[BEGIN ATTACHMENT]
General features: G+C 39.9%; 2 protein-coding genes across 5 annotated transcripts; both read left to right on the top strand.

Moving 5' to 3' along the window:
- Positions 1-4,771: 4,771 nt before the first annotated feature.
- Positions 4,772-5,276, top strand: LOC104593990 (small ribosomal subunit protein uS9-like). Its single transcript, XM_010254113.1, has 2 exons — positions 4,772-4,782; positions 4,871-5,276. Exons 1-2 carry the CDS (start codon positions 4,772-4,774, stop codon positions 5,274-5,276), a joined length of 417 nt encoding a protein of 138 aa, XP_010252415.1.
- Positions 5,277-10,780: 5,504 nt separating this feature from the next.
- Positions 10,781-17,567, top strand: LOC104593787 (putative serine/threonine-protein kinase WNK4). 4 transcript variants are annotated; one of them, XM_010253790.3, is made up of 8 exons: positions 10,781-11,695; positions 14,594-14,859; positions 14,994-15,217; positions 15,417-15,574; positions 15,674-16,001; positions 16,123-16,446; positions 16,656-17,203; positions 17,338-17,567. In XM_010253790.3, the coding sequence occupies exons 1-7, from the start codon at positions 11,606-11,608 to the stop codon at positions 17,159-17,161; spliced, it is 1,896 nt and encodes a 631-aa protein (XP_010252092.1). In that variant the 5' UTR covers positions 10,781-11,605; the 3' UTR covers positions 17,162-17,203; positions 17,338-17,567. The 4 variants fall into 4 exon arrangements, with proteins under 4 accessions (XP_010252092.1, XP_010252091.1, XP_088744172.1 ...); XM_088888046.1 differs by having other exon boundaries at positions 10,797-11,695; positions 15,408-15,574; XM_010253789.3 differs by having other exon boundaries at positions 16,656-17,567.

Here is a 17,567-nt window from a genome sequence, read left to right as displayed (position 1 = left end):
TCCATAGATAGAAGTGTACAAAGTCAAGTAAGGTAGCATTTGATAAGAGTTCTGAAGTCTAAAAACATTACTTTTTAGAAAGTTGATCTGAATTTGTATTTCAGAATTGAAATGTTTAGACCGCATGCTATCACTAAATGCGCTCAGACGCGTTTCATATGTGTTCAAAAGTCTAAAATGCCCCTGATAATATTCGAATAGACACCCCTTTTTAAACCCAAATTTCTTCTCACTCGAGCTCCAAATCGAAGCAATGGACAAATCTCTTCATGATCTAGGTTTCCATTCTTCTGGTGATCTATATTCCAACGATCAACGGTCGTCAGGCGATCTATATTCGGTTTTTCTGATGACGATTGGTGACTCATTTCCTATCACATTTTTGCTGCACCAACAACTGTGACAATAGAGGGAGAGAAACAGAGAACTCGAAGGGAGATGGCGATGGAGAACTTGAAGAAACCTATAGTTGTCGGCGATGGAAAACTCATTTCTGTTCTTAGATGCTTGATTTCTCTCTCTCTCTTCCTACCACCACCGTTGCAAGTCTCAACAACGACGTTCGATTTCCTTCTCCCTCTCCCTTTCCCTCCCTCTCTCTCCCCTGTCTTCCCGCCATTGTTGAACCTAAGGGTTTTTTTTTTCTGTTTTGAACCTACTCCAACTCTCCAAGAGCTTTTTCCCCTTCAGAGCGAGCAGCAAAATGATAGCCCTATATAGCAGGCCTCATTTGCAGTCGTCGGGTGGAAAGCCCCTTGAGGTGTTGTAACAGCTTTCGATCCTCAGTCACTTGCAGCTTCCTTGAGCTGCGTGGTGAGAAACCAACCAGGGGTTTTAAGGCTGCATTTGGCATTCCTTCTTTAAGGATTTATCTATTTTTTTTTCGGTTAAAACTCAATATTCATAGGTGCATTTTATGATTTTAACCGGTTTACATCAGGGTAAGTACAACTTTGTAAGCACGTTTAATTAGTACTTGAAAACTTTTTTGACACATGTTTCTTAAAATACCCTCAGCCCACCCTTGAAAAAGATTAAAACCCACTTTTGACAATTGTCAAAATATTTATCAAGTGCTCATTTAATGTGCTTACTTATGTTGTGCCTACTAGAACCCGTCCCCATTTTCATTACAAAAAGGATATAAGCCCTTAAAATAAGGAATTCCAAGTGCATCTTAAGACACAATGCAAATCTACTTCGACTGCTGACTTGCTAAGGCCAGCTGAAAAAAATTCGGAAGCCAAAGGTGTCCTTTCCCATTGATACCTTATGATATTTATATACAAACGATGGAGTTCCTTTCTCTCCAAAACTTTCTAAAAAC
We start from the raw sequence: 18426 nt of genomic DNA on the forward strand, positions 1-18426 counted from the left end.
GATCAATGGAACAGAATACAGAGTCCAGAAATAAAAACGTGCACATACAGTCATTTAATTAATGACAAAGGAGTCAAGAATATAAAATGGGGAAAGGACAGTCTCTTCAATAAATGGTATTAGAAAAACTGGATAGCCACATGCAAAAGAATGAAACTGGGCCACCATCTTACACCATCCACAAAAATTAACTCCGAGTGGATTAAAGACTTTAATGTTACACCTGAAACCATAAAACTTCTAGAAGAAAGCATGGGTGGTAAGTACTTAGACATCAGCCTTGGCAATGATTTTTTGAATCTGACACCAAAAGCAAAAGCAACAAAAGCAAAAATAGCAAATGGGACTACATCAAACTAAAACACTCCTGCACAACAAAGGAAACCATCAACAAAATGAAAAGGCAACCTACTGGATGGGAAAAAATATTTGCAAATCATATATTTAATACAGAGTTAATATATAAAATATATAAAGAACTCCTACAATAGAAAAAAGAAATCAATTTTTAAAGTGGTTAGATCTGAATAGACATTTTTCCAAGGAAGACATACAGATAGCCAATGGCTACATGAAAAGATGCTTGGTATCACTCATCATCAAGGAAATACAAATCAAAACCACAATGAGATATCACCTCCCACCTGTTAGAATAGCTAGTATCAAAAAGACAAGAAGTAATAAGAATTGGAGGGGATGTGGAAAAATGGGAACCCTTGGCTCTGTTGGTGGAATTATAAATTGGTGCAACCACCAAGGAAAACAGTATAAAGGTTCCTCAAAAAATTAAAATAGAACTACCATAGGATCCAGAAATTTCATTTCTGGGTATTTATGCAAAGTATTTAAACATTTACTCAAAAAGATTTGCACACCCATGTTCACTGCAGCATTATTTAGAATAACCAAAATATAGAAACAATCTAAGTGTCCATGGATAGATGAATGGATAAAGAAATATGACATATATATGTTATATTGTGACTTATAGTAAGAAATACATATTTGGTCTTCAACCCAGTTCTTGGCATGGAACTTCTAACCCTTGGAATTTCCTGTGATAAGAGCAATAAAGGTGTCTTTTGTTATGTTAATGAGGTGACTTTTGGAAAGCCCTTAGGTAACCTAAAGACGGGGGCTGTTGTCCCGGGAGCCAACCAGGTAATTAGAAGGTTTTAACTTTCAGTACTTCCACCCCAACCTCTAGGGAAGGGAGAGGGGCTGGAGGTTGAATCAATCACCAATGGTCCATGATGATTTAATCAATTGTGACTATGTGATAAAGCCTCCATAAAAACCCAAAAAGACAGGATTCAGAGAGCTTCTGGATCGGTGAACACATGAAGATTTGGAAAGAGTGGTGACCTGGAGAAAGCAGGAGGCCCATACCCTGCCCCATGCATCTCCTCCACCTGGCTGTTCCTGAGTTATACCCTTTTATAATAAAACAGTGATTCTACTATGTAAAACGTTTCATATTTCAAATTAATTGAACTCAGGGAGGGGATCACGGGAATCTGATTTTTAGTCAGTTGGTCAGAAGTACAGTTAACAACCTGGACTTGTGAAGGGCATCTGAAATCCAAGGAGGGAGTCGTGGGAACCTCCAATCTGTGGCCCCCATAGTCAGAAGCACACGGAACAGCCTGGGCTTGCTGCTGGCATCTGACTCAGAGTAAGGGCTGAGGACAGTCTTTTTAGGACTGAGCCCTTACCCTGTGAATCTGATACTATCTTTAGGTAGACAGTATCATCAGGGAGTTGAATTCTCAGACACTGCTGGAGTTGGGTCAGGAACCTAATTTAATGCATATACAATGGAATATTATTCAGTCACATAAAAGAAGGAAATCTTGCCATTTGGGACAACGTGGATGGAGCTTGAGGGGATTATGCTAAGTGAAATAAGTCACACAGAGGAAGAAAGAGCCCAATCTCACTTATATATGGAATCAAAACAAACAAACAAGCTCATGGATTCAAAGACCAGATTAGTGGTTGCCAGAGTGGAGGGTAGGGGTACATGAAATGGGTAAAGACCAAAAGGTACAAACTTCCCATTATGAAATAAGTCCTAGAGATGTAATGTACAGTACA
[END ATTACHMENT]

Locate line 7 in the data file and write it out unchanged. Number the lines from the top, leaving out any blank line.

Here is a 17,567-nt window from a genome sequence, read left to right as displayed (position 1 = left end):